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Roberta Horton (left) Mary Mashuta (Right) Roberta Horton (left) Mary Mashuta (Right)

Who is Roberta Horton?

Attending my first quilt event in 1970 turned me into a quiltmaker. By the time I departed that lecture, I knew what I wanted to do for the rest of my life. Two classes later, I made my first quilt with a heavy weight poly-cotton fabric, flannel for batting, and heavy duty thread and a sharp needle for the quilting. I had a lot to learn.

Born with teaching genes, the next logical step was to start teaching the subject myself. Fortunately, I have never been hindered by my lack of knowledge. When I get excited about a subject, I want to tell someone else about it. First, I don’t think you can ever learn all there is to know about a topic. And second, you learn from your students.

By 1973 I had taught the first state accredited quiltmaking class through adult education in California. Intermediate classes made a group quilt to learn how to quilt on a frame. Each of the 41 quilts (1973-1980) had a different theme, with its own coloration and fabric appropriate to the selected topic. I was the buyer of all the necessary fabric, and I now realize that this was my apprenticeship in quiltmaking. Some of the quilts were featured in Quilter’s Newsletter Magazine in 1978. (My only two covers!)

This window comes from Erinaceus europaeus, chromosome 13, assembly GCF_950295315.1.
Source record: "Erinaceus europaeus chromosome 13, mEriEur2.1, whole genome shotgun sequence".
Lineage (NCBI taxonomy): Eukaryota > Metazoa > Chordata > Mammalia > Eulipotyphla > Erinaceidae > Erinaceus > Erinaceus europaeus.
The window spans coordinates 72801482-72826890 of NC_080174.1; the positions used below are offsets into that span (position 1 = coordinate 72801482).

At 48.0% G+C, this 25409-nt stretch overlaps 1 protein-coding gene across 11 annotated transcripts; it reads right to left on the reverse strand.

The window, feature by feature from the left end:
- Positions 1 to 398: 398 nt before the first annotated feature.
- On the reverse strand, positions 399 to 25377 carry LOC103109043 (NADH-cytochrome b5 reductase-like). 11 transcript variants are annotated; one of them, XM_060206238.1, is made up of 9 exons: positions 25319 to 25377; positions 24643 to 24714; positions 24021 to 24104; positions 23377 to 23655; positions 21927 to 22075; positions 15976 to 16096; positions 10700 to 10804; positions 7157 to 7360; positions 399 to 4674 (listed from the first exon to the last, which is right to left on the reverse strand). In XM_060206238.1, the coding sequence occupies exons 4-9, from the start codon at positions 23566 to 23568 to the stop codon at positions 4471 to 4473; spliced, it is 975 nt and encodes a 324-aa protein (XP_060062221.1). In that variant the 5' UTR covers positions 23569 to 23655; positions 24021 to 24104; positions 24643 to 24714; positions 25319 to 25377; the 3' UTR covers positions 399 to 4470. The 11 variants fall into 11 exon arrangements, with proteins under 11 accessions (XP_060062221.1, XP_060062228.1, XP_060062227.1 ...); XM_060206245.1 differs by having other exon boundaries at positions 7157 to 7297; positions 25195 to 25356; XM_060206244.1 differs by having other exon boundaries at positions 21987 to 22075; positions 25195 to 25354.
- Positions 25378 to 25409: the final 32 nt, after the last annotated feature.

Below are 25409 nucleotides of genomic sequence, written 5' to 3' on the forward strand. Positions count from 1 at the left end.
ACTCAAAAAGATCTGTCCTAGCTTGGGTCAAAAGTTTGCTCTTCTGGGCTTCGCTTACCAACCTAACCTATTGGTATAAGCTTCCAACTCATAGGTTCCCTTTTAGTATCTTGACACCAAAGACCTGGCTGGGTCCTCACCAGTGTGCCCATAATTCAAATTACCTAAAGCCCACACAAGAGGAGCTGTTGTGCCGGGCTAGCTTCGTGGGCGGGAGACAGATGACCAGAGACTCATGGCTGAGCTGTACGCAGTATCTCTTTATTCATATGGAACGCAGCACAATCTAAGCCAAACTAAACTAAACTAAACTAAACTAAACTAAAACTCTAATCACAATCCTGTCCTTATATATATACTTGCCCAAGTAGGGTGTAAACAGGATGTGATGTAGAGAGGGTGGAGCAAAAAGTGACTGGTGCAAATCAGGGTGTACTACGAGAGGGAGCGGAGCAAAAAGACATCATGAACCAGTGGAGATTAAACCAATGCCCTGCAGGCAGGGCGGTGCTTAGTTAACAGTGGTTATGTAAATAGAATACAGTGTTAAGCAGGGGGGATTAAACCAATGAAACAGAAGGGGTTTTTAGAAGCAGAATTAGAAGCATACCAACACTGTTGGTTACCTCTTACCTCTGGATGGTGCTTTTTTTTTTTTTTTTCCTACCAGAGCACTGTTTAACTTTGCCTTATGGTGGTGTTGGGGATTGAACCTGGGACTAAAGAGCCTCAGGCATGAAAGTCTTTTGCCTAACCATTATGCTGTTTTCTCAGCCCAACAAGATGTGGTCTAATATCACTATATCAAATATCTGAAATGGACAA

Traditional quilts have been my learning tool. Studying antique scrap quilts taught me about fabric usage. Amish quilts provided the key to color. As my tastes in fabric widened (Japanese, African, Australian), I found traditional formats sometimes limiting. Studying African-American quilts taught me how to build a quilt in a new way. The acquiring of the fabric is half the fun. The other half is figuring out how to best showcase it. Through studying the quiltmaking tradition I have come full circle, richer for the journey.

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